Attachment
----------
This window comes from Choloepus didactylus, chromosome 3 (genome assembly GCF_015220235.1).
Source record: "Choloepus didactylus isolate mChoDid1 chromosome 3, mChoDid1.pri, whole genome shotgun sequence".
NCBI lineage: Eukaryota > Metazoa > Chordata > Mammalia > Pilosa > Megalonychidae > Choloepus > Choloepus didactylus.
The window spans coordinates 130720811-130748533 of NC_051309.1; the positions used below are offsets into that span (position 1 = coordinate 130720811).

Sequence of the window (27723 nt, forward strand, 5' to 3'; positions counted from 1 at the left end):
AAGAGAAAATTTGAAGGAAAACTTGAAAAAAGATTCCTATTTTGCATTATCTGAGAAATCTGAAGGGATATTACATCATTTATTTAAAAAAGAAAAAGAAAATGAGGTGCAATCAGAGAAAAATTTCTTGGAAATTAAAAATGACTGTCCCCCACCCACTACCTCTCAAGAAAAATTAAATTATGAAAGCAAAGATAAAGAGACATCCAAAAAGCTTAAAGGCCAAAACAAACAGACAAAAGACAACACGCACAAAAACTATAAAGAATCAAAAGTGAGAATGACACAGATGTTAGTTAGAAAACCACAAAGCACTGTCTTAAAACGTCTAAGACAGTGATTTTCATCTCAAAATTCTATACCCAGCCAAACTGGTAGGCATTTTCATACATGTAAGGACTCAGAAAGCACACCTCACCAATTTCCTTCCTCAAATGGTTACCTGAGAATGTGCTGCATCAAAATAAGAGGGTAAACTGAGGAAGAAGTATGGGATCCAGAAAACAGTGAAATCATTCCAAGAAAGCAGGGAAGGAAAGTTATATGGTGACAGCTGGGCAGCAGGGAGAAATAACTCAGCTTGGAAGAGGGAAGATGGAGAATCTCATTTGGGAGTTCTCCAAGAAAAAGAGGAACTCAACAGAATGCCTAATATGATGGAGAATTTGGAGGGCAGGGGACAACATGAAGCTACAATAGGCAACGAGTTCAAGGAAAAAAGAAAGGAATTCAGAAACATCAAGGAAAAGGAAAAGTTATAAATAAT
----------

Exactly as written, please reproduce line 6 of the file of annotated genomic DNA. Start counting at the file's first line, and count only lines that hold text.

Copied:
AAGAGAAAATTTGAAGGAAAACTTGAAAAAAGATTCCTATTTTGCATTATCTGAGAAATCTGAAGGGATATTACATCATTTATTTAAAAAAGAAAAAGAAAATGAGGTGCAATCAGAGAAAAATTTCTTGGAAATTAAAAATGACTGTCCCCCACCCACTACCTCTCAAGAAAAATTAAATTATGAAAGCAAAGATAAAGAGACATCCAAAAAGCTTAAAGGCCAAAACAAACAGACAAAAGACAACACGCACAAAAACTATAAAGAATCAAAAGTGAGAATGACACAGATGTTAGTTAGAAAACCACAAAGCACTGTCTTAAAACGTCTAAGACAGTGATTTTCATCTCAAAATTCTATACCCAGCCAAACTGGTAGGCATTTTCATACATGTAAGGACTCAGAAAGCACACCTCACCAATTTCCTTCCTCAAATGGTTACCTGAGAATGTGCTGCATCAAAATAAGAGGGTAAACTGAGGAAGAAGTATGGGATCCAGAAAACAGTGAAATCATTCCAAGAAAGCAGGGAAGGAAAGTTATATGGTGACAGCTGGGCAGCAGGGAGAAATAACTCAGCTTGGAAGAGGGAAGATGGAGAATCTCATTTGGGAGTTCTCCAAGAAAAAGAGGAACTCAACAGAATGCCTAATATGATGGAGAATTTGGAGGGCAGGGGACAACATGAAGCTACAATAGGCAACGAGTTCAAGGAAAAAAGAAAGGAATTCAGAAACATCAAGGAAAAGGAAAAGTTATAAATAAT